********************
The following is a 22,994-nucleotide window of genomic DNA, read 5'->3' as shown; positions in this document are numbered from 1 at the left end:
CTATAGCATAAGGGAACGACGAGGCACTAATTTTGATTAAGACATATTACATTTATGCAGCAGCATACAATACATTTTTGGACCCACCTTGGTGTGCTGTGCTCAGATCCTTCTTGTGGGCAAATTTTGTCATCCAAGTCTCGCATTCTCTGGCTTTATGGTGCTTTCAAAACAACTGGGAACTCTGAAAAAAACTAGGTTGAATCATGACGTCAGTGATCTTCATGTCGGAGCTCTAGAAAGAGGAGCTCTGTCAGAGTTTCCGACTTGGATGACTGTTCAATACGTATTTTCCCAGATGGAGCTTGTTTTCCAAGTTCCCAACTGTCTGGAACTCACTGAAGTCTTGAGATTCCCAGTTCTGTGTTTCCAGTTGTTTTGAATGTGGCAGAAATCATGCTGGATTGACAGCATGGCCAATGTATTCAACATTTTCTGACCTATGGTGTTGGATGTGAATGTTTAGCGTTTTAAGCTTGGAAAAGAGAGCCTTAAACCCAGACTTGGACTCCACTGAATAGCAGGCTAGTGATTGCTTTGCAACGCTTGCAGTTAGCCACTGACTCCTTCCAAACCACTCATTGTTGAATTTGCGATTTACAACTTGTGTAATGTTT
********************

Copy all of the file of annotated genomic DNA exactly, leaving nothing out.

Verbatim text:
The following is a 22,994-nucleotide window of genomic DNA, read 5'->3' as shown; positions in this document are numbered from 1 at the left end:
CTATAGCATAAGGGAACGACGAGGCACTAATTTTGATTAAGACATATTACATTTATGCAGCAGCATACAATACATTTTTGGACCCACCTTGGTGTGCTGTGCTCAGATCCTTCTTGTGGGCAAATTTTGTCATCCAAGTCTCGCATTCTCTGGCTTTATGGTGCTTTCAAAACAACTGGGAACTCTGAAAAAAACTAGGTTGAATCATGACGTCAGTGATCTTCATGTCGGAGCTCTAGAAAGAGGAGCTCTGTCAGAGTTTCCGACTTGGATGACTGTTCAATACGTATTTTCCCAGATGGAGCTTGTTTTCCAAGTTCCCAACTGTCTGGAACTCACTGAAGTCTTGAGATTCCCAGTTCTGTGTTTCCAGTTGTTTTGAATGTGGCAGAAATCATGCTGGATTGACAGCATGGCCAATGTATTCAACATTTTCTGACCTATGGTGTTGGATGTGAATGTTTAGCGTTTTAAGCTTGGAAAAGAGAGCCTTAAACCCAGACTTGGACTCCACTGAATAGCAGGCTAGTGATTGCTTTGCAACGCTTGCAGTTAGCCACTGACTCCTTCCAAACCACTCATTGTTGAATTTGCGATTTACAACTTGTGTAATGTTT